Step 8: Fix Pleats and Bind Edges

Using a 5mmx2mm zig-zag stitch (or straight if you machine doesn't zig-zag), stitch along each short edge to fix the pleats and protect it from fraying.

After stitching, trim loose threads from each end parallel to your stitching without compromising your seam.

Step 9: Roll Edges to Create Casing for Ties

Roll each edge over towards the front of the mask, first just past your zig-zag (approx 1/8 in), and again about 1/2 inch to create the casing through which the ties with go.

Sew through all layers approximately 1/16 from the folded edge as shown in image 2-3

It can be helpful to pin or iron these folds, but I find that with a little practice it is much faster to fold it and stitch, using the machine to hold it down as you go as shown in image 3.

Step 10: Mask Body Complete!

At this point, your mask is complete, simply thread your ties through the casings and it is ready to wear.

Image 2 shows how to use a wire with a loop on the end to thread the ties through the casings, a pencil or chopstick can also be used to fish them through.

The next step offers some options for creating ties.

Step 11: Creating Ties

You can use any suitable material for the ties. I find that a length of approximately 36 inches works well, though slightly shorter is OK.

One option to create ties from your fabric is to cut and iron binding strips and then stitch them flat as shown here:

https://blog.treasurie.com/how-to-make-bias-bindin...

My preferred method is to cut 2 inch strips. I fold them in half right sides together, and sew them along the length with a 1/16 seam allowance. I then use a tube turner to turn them right side out.

My turning tool is shown in image 3, here is an example of a commercial version and how it works:

I finish the ends by folding them over twice and stitching across them.

Step 12: Finish

Your mask is complete! Center each tie and carefully bend the stiffener to fit the profile of your nose.

Please research and be aware of the limitations and correct use of cloth face coverings for disease prevention. The CDC has guidelines for their use available here: https://www.cdc.gov/coronavirus/2019-ncov/downloa...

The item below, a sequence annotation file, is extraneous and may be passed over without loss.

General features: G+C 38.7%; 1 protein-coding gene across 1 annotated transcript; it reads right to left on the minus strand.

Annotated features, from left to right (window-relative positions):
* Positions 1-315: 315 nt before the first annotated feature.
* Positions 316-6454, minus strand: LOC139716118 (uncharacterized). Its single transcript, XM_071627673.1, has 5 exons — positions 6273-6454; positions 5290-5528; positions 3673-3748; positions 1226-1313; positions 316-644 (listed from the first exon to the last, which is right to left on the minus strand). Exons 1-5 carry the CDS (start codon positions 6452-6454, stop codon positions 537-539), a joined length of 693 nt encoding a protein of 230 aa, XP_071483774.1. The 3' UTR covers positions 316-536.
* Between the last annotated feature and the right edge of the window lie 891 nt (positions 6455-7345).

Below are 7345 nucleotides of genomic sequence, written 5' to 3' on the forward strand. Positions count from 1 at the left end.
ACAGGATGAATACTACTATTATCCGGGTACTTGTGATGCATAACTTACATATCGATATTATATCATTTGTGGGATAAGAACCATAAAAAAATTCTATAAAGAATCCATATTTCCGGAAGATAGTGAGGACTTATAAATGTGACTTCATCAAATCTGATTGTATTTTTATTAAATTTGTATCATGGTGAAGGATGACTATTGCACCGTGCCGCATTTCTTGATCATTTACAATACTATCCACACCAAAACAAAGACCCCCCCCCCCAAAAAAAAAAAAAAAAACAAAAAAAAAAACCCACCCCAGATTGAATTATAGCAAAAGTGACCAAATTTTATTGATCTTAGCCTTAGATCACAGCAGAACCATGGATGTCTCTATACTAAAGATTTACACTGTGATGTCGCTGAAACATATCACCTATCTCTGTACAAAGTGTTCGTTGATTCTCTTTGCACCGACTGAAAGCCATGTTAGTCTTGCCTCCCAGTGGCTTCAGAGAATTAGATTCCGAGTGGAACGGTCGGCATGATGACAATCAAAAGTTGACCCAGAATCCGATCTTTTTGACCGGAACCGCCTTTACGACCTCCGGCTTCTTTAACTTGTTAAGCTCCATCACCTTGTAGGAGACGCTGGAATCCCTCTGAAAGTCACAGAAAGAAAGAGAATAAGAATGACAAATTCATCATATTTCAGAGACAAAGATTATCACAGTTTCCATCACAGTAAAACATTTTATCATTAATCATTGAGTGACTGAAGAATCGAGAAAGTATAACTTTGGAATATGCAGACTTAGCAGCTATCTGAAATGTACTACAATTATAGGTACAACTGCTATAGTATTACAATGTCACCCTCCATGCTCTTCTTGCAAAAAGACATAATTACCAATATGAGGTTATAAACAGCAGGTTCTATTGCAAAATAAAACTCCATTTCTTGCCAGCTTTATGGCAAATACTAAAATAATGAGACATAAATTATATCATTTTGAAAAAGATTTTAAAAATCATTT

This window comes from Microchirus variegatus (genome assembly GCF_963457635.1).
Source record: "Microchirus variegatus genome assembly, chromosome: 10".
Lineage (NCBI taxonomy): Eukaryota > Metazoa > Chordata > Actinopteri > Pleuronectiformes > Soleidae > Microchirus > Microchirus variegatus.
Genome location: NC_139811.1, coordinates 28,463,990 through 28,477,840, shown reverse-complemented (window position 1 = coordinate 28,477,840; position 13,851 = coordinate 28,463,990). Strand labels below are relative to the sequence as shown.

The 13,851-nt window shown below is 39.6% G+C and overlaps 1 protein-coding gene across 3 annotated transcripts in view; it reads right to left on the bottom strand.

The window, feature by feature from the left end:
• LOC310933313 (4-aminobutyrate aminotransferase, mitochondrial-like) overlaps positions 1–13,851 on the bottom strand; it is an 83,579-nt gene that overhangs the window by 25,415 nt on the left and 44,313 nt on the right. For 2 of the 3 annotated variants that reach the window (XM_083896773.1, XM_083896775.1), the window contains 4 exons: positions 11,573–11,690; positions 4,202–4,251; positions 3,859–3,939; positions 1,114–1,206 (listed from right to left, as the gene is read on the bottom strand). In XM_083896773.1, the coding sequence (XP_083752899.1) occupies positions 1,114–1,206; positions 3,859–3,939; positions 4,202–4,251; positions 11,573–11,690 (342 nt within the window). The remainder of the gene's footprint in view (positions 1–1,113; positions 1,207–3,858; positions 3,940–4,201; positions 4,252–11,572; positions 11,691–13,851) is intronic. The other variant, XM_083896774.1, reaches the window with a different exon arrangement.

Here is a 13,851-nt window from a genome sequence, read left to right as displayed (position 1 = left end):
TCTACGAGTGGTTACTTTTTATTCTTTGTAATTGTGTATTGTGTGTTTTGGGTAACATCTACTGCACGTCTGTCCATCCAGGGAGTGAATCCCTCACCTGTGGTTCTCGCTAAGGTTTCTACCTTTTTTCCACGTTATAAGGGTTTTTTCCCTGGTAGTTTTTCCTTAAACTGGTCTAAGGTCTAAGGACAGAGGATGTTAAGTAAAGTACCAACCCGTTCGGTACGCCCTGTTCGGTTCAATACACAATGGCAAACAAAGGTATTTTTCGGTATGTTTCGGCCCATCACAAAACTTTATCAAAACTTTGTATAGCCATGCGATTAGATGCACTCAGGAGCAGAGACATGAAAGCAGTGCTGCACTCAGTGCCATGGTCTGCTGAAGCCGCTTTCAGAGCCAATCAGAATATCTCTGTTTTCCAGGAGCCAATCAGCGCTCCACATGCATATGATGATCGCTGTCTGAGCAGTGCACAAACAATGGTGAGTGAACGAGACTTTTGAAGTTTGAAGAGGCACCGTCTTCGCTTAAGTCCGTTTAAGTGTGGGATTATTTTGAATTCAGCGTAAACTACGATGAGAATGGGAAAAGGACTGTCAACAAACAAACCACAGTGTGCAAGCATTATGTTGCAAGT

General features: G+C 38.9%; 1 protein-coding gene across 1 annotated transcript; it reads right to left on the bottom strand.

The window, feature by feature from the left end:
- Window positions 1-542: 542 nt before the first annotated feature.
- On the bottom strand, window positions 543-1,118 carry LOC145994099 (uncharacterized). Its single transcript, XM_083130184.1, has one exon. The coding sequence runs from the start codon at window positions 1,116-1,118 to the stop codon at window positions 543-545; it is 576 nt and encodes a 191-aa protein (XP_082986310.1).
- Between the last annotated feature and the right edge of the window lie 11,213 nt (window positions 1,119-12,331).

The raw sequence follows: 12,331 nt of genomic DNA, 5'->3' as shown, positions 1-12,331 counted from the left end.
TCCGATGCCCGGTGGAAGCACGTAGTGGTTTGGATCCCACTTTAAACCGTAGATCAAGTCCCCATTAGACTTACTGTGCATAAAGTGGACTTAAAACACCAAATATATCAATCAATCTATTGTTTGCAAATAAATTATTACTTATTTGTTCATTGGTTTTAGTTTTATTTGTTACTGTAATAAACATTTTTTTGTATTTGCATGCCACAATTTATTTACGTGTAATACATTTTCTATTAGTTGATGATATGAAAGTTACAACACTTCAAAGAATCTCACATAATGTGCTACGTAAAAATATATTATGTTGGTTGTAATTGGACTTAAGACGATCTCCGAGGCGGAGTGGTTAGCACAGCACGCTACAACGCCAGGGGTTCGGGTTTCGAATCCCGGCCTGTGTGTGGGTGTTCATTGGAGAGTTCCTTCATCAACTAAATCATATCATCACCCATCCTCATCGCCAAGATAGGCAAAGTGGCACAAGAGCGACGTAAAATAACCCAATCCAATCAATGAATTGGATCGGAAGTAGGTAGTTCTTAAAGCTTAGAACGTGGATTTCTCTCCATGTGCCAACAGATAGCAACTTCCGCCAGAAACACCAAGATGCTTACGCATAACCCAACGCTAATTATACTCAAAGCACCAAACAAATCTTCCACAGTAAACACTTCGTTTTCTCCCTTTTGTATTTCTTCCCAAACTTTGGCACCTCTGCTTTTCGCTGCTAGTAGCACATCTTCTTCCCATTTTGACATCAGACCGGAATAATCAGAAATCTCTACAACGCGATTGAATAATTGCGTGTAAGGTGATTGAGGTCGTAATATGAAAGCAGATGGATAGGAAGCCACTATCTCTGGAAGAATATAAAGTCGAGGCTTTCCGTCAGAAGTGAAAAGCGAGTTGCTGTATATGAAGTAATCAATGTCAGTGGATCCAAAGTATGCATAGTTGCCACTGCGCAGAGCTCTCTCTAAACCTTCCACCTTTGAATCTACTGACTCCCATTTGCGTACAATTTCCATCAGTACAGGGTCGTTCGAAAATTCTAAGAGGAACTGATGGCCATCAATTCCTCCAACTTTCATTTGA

My website can be visited here: https://irarichardson.neocities.org/

Thank you for reading my instructable.

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    5 Comments

    0
    Jataun
    Jataun

    1 year ago on Step 11

    Ok, here is to being nice, because you have done well. I loved the way you did this your instructions seems as though you are talking directly to your students. Good job! Will try to make some tomorrow on my day off.

    0
    lindakaysholly
    lindakaysholly

    Question 1 year ago on Introduction

    I am looking at making a mask to wear when mowing my lawn to help with alergies. Is there a modification or different material that I could use with this pattern? It would be nice to custom fit it to my size head, chin, bridge of nose, etc.

    0
    irarichardson
    irarichardson

    Answer 1 year ago

    Being a cloth mask, intended to limit the spread of respiratory viruses, I no not know how much this mask would do to prevent allergies. This mask (and all cloth masks) do not so much filter air as they provide a physical barrier for large particles and droplets, and do more to protect others than they do the wearer. The best tool for allergy prevention would likely be an n95 mask or reusable respirator which are unfortunately not available right now due to the covid-19 pandemic.

    That being said, if your alergies are helped by tying a bandanna over your face, this provides a similar level of protection while fitting better and being less cumbersome to manage.

    The fit however is fairly universal, the wire in the nose bridge allows that part to be shaped to fit your face, and the ties along with the sliding casings allow the mask to flex and be tightened to form a good fit for anyone. Depending on the size of your face, there may be extra material below the chin that you could take in with a dart or two, but as long as the material above it is in contact with your cheek/jaw I don't think the extra is of any negative impact to the function of the mask.

    0
    jessyratfink
    jessyratfink

    1 year ago

    Really well explained!

    0
    irarichardson
    irarichardson

    Reply 1 year ago

    Thank you!